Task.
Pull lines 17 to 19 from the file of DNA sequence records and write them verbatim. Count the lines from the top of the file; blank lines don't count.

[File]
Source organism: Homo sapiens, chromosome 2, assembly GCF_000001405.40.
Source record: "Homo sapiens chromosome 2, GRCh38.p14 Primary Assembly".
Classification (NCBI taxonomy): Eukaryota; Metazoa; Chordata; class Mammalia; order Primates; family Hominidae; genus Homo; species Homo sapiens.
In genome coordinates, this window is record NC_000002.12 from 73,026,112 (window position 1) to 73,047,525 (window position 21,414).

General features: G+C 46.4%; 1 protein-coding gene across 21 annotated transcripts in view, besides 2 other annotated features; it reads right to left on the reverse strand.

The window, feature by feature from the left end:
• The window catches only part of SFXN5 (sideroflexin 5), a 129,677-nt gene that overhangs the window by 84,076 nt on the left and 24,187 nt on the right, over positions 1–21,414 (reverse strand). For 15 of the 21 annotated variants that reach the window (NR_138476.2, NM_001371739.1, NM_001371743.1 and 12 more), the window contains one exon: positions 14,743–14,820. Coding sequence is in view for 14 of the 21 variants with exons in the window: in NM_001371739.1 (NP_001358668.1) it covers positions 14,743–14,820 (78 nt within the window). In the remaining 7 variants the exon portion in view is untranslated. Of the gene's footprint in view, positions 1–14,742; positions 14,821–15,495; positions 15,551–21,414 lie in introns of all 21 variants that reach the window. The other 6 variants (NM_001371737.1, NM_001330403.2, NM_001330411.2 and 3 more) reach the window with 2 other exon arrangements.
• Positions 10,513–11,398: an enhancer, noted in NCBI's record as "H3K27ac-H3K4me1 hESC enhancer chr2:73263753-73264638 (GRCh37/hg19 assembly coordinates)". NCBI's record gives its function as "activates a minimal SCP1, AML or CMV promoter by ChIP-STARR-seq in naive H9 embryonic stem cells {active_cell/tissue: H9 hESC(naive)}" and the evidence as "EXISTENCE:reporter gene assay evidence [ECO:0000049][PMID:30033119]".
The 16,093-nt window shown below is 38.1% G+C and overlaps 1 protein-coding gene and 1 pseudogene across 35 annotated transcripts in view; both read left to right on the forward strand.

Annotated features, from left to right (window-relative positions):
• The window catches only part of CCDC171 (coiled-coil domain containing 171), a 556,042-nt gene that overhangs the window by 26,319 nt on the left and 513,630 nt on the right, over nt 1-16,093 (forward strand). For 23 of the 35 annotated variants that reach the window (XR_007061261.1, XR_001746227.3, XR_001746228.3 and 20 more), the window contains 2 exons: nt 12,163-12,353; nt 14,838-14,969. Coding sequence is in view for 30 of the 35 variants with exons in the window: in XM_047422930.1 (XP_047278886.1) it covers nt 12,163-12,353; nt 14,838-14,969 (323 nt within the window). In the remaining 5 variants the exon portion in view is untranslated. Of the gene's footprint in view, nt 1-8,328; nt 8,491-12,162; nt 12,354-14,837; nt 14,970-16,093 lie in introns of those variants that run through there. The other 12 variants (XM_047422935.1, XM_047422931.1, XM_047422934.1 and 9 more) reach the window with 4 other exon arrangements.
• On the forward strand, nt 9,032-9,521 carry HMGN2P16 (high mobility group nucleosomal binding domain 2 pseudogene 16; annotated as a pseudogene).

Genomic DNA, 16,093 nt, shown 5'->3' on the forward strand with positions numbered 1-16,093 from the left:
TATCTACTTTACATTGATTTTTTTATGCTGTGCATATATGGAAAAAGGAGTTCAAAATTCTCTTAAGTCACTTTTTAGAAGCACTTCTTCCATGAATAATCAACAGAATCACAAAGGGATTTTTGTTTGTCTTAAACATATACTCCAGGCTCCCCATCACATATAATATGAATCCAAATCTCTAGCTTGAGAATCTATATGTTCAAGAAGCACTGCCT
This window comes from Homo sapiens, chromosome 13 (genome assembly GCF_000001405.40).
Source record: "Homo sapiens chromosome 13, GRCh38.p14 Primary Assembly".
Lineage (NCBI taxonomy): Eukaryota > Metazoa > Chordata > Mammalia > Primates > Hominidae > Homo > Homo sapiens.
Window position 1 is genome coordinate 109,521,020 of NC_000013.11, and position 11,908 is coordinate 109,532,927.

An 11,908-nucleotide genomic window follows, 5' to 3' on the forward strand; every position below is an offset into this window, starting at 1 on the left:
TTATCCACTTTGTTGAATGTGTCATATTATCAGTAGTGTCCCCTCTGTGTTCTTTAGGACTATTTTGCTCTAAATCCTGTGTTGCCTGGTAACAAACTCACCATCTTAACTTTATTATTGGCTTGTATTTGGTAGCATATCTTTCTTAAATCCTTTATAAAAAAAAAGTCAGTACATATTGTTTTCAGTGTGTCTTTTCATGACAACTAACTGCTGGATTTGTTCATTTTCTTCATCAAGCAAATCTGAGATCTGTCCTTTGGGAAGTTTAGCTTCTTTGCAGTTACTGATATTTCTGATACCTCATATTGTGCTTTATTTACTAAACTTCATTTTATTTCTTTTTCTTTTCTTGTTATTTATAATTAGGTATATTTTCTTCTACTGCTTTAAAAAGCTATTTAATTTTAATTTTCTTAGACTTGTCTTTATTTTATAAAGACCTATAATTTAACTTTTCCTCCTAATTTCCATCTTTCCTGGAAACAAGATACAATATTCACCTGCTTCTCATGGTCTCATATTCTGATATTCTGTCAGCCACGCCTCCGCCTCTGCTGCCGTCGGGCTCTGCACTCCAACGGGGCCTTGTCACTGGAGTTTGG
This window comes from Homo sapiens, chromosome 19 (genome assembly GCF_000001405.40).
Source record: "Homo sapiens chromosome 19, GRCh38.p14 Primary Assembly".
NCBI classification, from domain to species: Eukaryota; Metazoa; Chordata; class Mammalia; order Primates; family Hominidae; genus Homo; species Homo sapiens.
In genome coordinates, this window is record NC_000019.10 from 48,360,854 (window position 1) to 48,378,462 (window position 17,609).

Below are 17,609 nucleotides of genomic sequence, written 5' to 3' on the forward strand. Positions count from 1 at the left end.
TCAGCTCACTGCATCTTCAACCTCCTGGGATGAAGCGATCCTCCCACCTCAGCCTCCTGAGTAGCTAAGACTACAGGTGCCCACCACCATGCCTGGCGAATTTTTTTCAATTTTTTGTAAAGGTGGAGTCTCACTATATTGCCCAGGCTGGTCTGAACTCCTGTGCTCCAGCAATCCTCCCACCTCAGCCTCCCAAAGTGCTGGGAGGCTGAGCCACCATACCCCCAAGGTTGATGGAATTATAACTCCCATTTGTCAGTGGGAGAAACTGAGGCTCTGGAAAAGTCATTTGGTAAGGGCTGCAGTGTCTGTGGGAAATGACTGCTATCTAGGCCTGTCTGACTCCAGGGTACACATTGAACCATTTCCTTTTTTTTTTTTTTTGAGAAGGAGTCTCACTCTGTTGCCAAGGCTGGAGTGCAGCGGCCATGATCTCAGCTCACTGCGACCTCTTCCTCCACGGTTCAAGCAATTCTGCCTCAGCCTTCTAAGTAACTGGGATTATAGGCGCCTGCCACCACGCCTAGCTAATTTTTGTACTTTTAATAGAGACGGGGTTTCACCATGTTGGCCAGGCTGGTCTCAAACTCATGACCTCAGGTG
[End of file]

Lineage (NCBI taxonomy): Eukaryota > Metazoa > Chordata > Mammalia > Primates > Hominidae > Homo > Homo sapiens.
Window position 1 is genome coordinate 109,521,020 of NC_000013.11, and position 11,908 is coordinate 109,532,927.

An 11,908-nucleotide genomic window follows, 5' to 3' on the forward strand; every position below is an offset into this window, starting at 1 on the left: